How to create a Swarm (P2P) CDN for free with WebTorrent by@diegorbaquero

How to create a Swarm (P2P) CDN for free with WebTorrent

Diego Rodríguez Baquero HackerNoon profile picture

Diego Rodríguez Baquero

Have you heard about WebTorrent? A project started by Feross Aboukhadijeh

WebTorrent is a streaming torrent client for node.js and the browser. YEP, THAT’S RIGHT. THE BROWSER. It’s written completely in JavaScript — the language of the web — so the same code works in both runtimes.

Basically, it allows a file to be shared using the BitTorrent protocol, which is P2P, in the browser. Awesome right?! So let’s get started

Things you’ll need:

  • NPM (Comes with NodeJS)
  • A file you want hosted in the Swarm CDN (Any type, some file types can be rendered or even streamed in the browser)
  • CORS and HTTPS Highly Recomended
  • Motivation and/or Madness!


  • CDN… Even better right!?

Step 1 — Get a file

I have selected an streamable mp4 video as the example, you can download it here as a Web-seeded — WebTorrent or here with direct HTTPS download.

A webseed is peer that serves the pieces of the torrent through HTTP(S), allowing 24/7 seeded torrents. The pieces are requested with HTTP range requests. In the current WebTorrent implementation, each requests is up to the size of each piece.

Either way the original file is publicly available (HTTPS CORS Enabled) at the following address:

You may notice that the βTorrent’s URL has a link to a .torrent file(, instead of the mp4 file. This is because the .torrent has the information about the pieces of the mp4 file and the URL of the HTTP-Accessible original file (The Webseed).

Step 2— Upload the original file

Upload the mp4 video to your website’s hosting/server and make sure it’s publicly available in a URL, if it’s on a different domain, make sure it’s CORS enabled. In the example we’ll use as the URL.

Step 3— Create the torrent file to your file

Okay, now we need to create a .torrent file which contains the metadata and the URL where the original file is hosted. To do this, we must first install one of WebTorrent Project’s Modules, create-torrent NPM Module:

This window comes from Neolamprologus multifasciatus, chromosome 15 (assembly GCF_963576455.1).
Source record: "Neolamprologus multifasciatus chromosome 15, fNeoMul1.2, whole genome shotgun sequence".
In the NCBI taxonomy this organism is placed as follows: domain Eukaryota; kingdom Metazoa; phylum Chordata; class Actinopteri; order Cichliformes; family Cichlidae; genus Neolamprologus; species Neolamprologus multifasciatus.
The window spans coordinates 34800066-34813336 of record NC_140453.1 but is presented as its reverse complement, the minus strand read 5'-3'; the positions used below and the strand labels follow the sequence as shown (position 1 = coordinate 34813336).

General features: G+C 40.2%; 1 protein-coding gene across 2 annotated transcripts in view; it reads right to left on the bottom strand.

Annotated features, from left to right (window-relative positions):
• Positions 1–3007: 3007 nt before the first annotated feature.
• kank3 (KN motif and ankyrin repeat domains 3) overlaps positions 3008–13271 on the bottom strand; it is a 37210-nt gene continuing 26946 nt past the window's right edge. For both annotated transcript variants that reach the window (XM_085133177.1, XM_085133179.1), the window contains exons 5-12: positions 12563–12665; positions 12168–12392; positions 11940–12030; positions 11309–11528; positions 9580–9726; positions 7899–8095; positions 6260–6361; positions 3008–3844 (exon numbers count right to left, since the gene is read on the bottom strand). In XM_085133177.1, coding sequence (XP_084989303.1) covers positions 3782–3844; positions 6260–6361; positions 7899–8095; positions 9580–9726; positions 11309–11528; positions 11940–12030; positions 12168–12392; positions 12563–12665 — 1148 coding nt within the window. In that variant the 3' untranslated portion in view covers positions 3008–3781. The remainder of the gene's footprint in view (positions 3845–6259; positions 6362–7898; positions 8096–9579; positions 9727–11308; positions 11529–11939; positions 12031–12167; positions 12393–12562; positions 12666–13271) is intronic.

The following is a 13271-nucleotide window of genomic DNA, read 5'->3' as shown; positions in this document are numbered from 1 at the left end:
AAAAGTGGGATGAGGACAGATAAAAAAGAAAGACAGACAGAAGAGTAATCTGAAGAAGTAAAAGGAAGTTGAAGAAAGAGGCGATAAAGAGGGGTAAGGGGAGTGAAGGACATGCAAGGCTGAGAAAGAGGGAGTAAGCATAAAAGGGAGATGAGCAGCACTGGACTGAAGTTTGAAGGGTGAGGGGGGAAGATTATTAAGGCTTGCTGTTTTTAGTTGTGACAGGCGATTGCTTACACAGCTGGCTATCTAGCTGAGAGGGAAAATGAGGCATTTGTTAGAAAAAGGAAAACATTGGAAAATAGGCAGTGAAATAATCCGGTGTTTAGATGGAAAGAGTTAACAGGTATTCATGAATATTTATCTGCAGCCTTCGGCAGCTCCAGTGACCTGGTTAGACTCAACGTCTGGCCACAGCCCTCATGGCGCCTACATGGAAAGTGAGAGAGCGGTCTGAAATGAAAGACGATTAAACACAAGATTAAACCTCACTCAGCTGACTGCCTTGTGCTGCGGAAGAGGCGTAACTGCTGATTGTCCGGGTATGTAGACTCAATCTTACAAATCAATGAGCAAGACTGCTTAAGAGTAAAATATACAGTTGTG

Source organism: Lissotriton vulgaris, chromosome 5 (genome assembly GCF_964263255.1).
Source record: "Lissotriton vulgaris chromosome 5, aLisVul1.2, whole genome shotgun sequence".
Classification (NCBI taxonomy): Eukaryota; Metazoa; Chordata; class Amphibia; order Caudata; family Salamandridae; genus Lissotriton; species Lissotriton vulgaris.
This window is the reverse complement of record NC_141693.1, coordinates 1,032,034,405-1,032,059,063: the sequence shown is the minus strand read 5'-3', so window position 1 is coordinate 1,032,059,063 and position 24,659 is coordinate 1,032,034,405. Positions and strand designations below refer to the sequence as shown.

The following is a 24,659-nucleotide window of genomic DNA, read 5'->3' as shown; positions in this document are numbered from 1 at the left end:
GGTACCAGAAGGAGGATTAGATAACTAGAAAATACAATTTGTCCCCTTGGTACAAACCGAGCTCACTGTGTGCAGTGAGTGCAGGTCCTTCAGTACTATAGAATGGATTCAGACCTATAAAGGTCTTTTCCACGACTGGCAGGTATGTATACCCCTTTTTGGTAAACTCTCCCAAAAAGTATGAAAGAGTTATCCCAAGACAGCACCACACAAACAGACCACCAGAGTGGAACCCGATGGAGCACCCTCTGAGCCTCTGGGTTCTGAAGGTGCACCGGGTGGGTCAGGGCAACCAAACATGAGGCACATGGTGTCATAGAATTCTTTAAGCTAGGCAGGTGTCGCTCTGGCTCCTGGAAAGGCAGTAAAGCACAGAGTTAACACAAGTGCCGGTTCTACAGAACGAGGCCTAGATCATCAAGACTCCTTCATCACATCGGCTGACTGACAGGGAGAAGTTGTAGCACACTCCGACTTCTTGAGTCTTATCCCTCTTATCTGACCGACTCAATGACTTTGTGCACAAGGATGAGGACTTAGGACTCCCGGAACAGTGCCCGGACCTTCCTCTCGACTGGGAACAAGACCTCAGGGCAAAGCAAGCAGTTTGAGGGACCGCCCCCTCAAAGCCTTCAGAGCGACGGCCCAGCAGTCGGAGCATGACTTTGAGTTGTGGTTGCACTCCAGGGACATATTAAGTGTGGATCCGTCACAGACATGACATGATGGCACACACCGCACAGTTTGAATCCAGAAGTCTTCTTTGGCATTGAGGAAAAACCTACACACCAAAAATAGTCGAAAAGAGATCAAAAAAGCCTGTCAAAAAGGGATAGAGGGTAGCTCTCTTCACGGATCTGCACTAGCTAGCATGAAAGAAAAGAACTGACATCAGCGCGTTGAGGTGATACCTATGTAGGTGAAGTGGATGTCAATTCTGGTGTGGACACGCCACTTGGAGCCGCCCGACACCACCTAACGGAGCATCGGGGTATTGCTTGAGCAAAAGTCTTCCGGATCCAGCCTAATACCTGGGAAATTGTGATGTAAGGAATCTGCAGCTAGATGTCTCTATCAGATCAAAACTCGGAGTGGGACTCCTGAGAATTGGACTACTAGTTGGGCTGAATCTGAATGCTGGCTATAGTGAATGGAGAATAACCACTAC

npm i -g create-torrent

Once installed, we must create the .torrent. In the same folder as the original file we type the following command:

create-torrent --urlList '' timedrift-alpine-4k-timelapse.mp4 > timedrift.torrent

Basically, the generic command is:

create-torrent --urlList '<ORIGINAL FILE URL>' <ORIGINAL FILE NAME> > <TORRENT FILE NAME>.torrent

Step 4 — Upload the torrent file

Upload the torrent video to your website’s hosting/server and make sure it’s publicly available in a URL, if it’s on a different domain, make sure it’s CORS enabled. In the example we’ll use as the URL.

Step 5 — Setup your viewer

We now just need a static HTML & JS to render and stream this file with WebTorrent! The simple following code will do:

Same as

Upload to your website’s hosting/server and you are done.

Step 6 — Enjoy, the more viewers the faster everything is!


How to do it with files

Although video is the best use case because of it size, you may want to host files and use the Swarm CDN on large files to just like Step 1. To do this, we must use WebTorrent’s API to create a clickable URL to the file that is available on memory once the download is complete.

In this example we’ll be downloading: through WebTorrent:

Same as


Show speed, % done, etc

Finally, if you’d like to report torrent’s stats to give the user some idea of how much time/bytes are missing , check the WebTorrent API and βTorrent’s Source to get an idea of how to do it.

Instant webseed for your files

With Peerify you can get an instant URL to a torrent and have your original file hosted.

Need any help?

Check WebTorrent’s Gitter channel and feel free to mention me @DiegoRBaquero


I personally use Vultr for my virtual servers. Get $10 using my referral link. Thank you!

Update 1: July 20, 2016

HTTP 2 performance

By default, WebTorrent opens a maximum of 4 requests to a webseed simultaneously, each initial XHR on HTTP 1.1 would open each a TCP connection, and if the webseed has TLS/SSL the latency would increase for the maximum of 6 connections a browser has to a host that would be reused later for the rest of requests. Now, with the new HTTP2 protocol, a webseed can now use a single TCP connection over TLS improving the performance of a webseed. Improvement can be seen as: 83% saved in initial connections RTT latency and up to 50% faster completion of the XHR requests made to the webseed (Depends on available bandwidth).

So go ahead and activate HTTP 2 (DIRECTLY, CloudFlare wouldn’t fully work) in your hosts, not only to improve WebTorrent and webseeds but everything loaded from your servers!

A small demo using HTTP 2 can be seen here.

Single connection for all requests, single timeline


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